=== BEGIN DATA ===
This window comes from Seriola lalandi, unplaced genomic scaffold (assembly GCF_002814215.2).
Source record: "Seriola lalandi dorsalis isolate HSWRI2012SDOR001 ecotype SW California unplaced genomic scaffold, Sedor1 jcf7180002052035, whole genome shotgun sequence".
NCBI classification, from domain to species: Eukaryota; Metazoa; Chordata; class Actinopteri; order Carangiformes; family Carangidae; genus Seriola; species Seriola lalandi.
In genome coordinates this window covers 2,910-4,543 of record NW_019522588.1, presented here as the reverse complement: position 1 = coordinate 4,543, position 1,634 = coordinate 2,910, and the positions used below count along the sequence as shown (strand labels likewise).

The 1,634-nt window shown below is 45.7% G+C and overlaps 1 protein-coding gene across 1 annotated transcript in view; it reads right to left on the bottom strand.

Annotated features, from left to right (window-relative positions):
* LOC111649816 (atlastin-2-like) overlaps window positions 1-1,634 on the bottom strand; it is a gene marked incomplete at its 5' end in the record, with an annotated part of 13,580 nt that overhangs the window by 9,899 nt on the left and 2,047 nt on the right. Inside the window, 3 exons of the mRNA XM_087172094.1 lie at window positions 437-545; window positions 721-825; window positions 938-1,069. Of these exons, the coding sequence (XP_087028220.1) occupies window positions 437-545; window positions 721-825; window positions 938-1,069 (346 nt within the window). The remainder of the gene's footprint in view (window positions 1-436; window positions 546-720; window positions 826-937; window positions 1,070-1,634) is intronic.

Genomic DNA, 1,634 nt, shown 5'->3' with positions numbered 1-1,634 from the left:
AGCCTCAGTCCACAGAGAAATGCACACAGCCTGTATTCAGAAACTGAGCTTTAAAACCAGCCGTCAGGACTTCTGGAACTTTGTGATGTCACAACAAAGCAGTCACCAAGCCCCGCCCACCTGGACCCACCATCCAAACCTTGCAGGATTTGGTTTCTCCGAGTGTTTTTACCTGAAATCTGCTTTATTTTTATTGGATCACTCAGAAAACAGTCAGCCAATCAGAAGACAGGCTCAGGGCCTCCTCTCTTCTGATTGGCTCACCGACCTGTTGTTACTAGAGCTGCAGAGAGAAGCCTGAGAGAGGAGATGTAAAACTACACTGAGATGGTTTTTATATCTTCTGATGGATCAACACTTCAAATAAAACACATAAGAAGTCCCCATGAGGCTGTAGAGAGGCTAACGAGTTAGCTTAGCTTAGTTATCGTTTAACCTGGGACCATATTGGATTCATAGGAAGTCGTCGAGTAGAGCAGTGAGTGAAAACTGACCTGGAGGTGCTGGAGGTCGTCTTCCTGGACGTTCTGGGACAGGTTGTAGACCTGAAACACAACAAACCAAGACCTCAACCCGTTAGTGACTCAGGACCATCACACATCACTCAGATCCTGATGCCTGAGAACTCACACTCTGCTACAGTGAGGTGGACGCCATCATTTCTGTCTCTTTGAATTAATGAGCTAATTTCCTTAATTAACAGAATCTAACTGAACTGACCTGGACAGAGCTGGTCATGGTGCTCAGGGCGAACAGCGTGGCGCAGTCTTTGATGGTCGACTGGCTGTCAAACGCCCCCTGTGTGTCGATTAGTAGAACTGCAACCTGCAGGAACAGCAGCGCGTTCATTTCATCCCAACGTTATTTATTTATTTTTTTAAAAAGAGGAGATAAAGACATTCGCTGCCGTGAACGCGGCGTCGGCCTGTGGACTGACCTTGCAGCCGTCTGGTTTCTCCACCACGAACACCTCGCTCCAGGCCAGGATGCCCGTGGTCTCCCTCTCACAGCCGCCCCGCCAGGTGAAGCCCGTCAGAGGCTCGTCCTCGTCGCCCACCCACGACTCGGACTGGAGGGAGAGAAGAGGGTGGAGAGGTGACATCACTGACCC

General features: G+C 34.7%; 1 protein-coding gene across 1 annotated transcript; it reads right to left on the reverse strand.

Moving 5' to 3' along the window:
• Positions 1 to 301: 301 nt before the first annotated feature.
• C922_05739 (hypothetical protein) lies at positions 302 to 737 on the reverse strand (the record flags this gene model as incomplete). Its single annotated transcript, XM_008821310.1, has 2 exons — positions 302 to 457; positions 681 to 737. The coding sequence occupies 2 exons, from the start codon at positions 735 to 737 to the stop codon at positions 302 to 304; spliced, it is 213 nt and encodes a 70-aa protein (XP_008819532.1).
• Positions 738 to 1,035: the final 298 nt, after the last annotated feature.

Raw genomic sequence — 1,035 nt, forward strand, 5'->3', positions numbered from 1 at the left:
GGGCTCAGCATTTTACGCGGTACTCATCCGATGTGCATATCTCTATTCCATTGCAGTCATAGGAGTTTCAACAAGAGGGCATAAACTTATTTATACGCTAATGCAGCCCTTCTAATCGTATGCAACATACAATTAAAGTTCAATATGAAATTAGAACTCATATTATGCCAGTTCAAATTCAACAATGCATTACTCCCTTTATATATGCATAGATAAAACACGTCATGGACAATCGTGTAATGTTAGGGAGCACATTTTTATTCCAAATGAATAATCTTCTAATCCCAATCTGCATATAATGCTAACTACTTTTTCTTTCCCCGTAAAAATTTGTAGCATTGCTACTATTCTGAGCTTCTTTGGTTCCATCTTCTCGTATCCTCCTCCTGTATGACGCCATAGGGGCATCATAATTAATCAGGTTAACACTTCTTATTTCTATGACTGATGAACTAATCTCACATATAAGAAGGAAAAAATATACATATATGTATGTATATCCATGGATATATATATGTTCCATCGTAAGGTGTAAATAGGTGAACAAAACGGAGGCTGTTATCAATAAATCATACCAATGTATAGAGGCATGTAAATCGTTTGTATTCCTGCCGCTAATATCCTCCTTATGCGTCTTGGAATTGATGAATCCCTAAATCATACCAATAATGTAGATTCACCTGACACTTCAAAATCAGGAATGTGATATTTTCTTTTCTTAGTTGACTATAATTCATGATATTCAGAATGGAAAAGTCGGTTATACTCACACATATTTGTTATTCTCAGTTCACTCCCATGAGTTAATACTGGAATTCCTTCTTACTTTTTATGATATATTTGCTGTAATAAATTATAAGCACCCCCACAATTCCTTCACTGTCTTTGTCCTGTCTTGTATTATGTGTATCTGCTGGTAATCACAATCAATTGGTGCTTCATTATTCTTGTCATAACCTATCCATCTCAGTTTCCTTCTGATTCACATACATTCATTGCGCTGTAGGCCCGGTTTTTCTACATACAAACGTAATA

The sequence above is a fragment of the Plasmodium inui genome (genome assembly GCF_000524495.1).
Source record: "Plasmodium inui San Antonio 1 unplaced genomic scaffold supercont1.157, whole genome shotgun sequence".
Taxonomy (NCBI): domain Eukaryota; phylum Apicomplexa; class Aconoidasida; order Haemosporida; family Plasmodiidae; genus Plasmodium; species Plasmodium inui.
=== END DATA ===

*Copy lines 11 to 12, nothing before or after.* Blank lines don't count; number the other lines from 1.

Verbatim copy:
Moving 5' to 3' along the window:
• Positions 1 to 301: 301 nt before the first annotated feature.